The stock of new, antiquarian and collectible cookbooks at Omnivore Books in Noe Valley is legendary, and the one of a kind store continues to be successful after opening in November 2008. One sweet touch is the blend of books coupled with fresh eggs for sale and occasional free apples from owner Celia Sack. Sack is often on duty at the store, where she offers friendly but knowledgeable advice based on her years as a book collector. Alice Waters cited the store as a culinary favorite in a recent Bay Area Bites interview, and industry and home cooks flock to the store to stock up and attend in-store events ranging from punch contests to edible art and a recent talk that included a Colorado whiskey tasting with Buzzio sausage. Sack also owns a pet store with her partner, Paula Harris, and the two stores have a connecting passageway. The two live in Corona Heights. When she isn’t working or testing recipes for her selections for Williams-Sonoma stores nationwide, or upcoming “curated recipe keeper” book with a working title of The Omnivore’s Recipe Keeper, Sack says she enjoys the following joints for shopping, eating, and drinking.
Sack and Harris had their first date fifteen years ago in the Haight at Kate’s Kitchen. “We got slap happy, on a sugar high, and rolled into bed together,” Sack says, adding confirmation that yes, we can quote her on that last part. The two share what Sack calls “our secret thing” from Mill Valley, which is a guilty pleasure: In-N-Out Burger for double-doubles. They stop on their way to Tomales, where they have a home. “We stop in on a Saturday night, after we are exhausted from work. Eat our double-doubles and watch all the clean scrubbed teenagers” digging into their own fast food fare. Staying in Tomales is a way to rest and recharge on days off, and the eggs that Sack sells in the store are from there.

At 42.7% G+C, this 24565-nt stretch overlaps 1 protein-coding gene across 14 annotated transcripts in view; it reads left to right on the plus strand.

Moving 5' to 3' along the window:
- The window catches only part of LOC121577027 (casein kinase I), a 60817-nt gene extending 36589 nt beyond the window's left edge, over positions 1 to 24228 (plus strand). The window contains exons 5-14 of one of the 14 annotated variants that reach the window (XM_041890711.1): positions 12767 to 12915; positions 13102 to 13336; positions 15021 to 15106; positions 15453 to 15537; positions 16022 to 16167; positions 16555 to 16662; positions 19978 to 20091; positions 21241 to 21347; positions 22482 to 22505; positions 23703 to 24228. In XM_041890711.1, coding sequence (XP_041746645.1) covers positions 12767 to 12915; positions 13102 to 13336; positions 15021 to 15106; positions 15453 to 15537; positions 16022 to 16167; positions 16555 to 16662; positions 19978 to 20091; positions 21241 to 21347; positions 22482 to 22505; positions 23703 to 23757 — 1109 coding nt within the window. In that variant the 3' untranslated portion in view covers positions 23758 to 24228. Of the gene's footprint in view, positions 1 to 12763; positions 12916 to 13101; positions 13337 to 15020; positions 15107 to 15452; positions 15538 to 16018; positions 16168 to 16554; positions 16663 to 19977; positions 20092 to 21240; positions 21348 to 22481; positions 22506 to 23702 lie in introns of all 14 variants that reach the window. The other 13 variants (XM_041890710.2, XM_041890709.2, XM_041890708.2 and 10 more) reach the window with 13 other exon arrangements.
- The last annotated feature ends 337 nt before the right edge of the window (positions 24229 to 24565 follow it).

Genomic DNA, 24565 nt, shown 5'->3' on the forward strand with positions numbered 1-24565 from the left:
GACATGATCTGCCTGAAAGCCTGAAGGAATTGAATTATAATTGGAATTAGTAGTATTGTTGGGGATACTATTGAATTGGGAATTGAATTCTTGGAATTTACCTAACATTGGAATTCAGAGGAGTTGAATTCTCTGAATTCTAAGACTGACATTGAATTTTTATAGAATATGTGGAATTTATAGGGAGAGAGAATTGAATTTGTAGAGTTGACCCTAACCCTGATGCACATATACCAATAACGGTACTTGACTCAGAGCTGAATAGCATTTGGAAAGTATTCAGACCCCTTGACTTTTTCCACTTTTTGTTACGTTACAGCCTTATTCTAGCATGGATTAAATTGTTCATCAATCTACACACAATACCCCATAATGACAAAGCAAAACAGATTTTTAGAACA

For what she calls a “calm grocery store experience” with a “fantastic liquor selection,” Sack heads to Mollie Stone’s, in the old Tower Market space in Twin Peaks. “There are three shelves of spectacular bourbon,” she says, and that the parking is easy. “They have a parking lot in the back, that no one uses, or seems to know about.”
New May Wah on Clement Street is Sack’s resource for Asian ingredients, in the Richmond District. “It’s a store that has space that is half fresh goods, like fish, meat and vegetables. The other half is full of dried goods, that are awesome.”
Down the street on Clement, Sack likes to get “the best pho in the city,” at Mai’s Vietnamese Restaurant, which tends to not be as crowded (ever) as the nearby Burma Superstar.
After work, Sack and Harris “love to go to Range, and sit at the counter.” The cocktail drink of the day is something Sack says she always orders, along with a mix of the restaurant’s appetizers. “They change (the apps) a lot, and I prefer to eat any of their appetizers” as a meal, says Sack.
La Ciccia, which is a few blocks away from Omnivore Books, is a go-to spot due to “their pastas, which are all wonderful. The whole fish dish is really nice. They have an amazing Sardinian wine list.”
Sack shares a secret for getting a table at the popular Gialina Pizzeria, in Glen Park. “If you call ahead, they will put you on the list.” Upon arrival, it’s a pizza–the nettles with pancetta is a draw–and “all the pizzas are awesome,” adding that owner Sharon Adriana’s strengths are her salads and cheesecake. Sack says the salads are so good that “she should do a restaurant just around salads,” a concept that could gain traction in the green-friendly Bay Area.
Back at the shop, Omnivore is set to have a busy October, with a schedule that Sacks calls “so insane and great” and definitely worth checking out. Diana Kennedy, Madhur Jaffrey, Rajat Parr & Jordan McKay, Michael Chiarello, Tyler Florence, Dorie Greenspan, Rene Redzepi, are among the highlights.